Press Release

9 states have the right idea about taxation |

By: Robert Robb

Over a decade, 48 percent of all job growth in the United States occurred in just nine states.

What did these states have in common? They are the nine states in the country that do not have a personal income tax.

That astonishing datum should be a bit of shock therapy in Arizona, where the discussion about how to achieve economic growth has gotten unproductive and distressingly misguided.

It’s not that these nine states are bigger than other states, and that explains why they got the lion’s share of the job growth. From 2001-2010, these states nabbed nearly half the nation’s job creation while constituting, at the end of the decade, just 20 percent of the country’s population.

Although, during the decade, they did add population considerably faster than the national average, as the country experienced a substantial migration from high-tax states to low-tax states.

This phenomenon is explored in greater depth in a recent study for the American Legislative Exchange Council, “Rich States, Poor States,” by Arthur Laffer, Stephen Moore and Jonathan Williams.

In contrast with the nine states without personal income taxes, the nine states with the highest rates had considerably slower population growth than the rest of the country and lost jobs over the decade.

This is not an argument for Arizona to abolish its personal income tax, although that would be good as a long-term goal.

Arizona’s current tax and regulatory structure is conducive to economic growth. Our job-growth rate during this period was fully competitive with the no-tax states, despite suffering from the bursting of the housing bubble at the end of it. Laffer develops a forward-looking competitiveness index to evaluate how state economies are likely to fare in the future. Arizona ranks ninth-highest.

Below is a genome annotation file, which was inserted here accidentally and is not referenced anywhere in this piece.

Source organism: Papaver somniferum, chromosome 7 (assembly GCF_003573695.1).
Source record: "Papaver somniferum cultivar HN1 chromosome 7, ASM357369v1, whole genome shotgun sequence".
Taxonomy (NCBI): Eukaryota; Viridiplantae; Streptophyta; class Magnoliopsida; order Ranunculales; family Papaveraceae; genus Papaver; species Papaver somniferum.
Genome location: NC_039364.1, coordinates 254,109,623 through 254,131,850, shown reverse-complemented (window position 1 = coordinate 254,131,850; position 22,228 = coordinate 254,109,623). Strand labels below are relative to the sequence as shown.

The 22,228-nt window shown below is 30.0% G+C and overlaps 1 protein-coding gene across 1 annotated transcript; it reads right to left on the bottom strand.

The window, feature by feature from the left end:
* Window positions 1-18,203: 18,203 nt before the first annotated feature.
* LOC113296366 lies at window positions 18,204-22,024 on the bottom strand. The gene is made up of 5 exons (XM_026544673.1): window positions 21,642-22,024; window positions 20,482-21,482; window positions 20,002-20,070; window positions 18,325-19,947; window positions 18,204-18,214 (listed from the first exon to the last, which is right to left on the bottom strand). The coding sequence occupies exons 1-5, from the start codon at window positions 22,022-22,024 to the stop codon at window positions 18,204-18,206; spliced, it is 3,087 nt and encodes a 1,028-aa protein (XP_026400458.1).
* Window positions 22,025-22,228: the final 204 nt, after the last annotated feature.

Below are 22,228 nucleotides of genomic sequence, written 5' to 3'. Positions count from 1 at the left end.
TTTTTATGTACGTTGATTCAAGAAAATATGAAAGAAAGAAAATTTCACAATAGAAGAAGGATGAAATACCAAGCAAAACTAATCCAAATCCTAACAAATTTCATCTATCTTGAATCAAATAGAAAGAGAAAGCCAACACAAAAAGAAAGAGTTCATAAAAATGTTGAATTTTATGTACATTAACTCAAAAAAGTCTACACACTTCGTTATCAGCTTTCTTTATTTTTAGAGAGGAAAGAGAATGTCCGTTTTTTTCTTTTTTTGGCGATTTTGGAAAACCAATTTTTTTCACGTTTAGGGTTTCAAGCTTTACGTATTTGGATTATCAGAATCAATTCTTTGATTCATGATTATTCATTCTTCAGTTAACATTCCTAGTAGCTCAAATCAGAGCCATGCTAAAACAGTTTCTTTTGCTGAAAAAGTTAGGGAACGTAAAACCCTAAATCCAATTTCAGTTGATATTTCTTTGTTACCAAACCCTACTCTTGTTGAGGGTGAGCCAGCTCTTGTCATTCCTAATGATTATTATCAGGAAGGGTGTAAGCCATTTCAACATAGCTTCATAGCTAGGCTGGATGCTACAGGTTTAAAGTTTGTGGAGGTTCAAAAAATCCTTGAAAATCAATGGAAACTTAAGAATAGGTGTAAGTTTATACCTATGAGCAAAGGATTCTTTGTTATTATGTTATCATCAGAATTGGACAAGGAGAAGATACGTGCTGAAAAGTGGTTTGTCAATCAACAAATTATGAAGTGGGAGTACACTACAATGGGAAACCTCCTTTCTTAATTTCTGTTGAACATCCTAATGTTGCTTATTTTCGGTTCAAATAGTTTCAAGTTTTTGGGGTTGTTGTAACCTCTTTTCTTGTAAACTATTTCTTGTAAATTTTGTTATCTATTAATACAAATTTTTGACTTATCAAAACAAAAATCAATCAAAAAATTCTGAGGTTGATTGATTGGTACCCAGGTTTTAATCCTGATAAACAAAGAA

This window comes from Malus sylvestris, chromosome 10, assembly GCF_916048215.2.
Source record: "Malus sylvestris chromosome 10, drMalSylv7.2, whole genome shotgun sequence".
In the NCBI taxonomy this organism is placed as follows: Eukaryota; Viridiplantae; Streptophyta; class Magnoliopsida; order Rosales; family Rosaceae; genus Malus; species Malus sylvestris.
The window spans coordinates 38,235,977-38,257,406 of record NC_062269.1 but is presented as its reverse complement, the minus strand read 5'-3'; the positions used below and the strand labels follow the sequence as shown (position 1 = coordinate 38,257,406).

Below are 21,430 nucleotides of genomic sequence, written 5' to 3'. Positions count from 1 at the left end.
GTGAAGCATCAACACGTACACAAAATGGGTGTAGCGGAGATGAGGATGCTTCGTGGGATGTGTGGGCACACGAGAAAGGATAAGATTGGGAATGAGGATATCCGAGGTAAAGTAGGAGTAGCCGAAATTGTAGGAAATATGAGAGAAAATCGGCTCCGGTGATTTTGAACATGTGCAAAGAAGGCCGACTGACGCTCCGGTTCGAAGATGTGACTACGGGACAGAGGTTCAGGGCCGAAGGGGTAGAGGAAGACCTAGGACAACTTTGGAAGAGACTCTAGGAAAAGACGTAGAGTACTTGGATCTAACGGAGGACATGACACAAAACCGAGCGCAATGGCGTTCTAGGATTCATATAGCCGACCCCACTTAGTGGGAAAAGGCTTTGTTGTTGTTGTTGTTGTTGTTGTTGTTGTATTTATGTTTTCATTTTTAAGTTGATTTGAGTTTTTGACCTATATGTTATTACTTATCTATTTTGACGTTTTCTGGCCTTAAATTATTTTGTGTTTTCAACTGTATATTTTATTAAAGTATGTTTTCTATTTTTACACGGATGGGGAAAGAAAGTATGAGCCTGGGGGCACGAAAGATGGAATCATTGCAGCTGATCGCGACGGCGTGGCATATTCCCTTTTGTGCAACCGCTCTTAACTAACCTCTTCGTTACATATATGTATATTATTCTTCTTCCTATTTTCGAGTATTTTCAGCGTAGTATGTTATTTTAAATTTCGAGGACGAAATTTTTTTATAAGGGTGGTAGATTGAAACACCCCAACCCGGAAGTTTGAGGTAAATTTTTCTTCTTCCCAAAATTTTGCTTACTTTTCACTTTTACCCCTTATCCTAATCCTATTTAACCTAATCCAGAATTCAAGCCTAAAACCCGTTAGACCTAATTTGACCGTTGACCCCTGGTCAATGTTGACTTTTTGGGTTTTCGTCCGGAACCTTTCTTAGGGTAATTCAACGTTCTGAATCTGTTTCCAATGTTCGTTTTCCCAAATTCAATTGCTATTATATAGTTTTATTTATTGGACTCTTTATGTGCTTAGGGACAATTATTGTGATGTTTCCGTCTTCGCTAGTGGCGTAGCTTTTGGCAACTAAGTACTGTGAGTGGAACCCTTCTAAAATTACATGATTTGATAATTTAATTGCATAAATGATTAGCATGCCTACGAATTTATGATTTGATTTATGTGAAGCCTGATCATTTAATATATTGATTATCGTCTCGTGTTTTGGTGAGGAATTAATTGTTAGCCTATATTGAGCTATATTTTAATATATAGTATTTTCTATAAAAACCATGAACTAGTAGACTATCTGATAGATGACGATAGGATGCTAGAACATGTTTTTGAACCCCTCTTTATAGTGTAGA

Moreover, economic growth isn’t the only purpose of a polity. I think Arizona state government is underfunded, and I opposed the last round of tax cuts for that reason.

But to the extent the question is how to achieve economic growth, the answer is to get the fundamentals right. Arizona’s fundamentals are relatively sound. But we are losing sight of how much that matters and becoming focused, and lost, in things that don’t really matter.

Job growth over the past decade didn’t go to the states whose economic-development bureaucrats had the most and best tools in their toolboxes. Job growth didn’t go to those states with the biggest corporate give-away programs. Job growth went to those states that allow every resident to keep more of what they make.

The discussion of economic growth in Arizona is hampered and polluted by misconceptions, myths and illusions.

Arizona does not have a real-estate-dependent, low-wage economy. A real-estate-dependent economy isn’t possible, because real estate doesn’t create its own demand. Something else drives the demand for real-estate development. And if you look at cost-of-living adjusted wages and not per capita income, which is hugely influenced by demography, the Phoenix area does fine compared with other big cities.

Economic growth doesn’t come from importing capital and exporting goods. This mercantilist fallacy was disproved for nations centuries ago by Adam Smith and David Ricardo. That it should reappear today as an explanation for state economic growth is intellectually bizarre.

All voluntary trade creates wealth, intraregional as much as inter-regional. And importing goods of higher quality or lower cost improves living standards just as much as exporting the same to other regions.

Economic growth isn’t driven by corporate incentives. If the fundamentals are sound, such incentives for the most part subsidize job creation that would have occurred anyway.

What’s most distressing is that a supposedly “tea party” Republican Legislature is acting on these misconceptions, myths and illusions and leaping deeply into the quicksand of industrial policy.

Arizona’s economic fundamentals are still generally sound. But there’s reason to worry that policy makers are becoming too enamored of baubles.

This article was originally posted at by Robert Robb on February 7, 2013.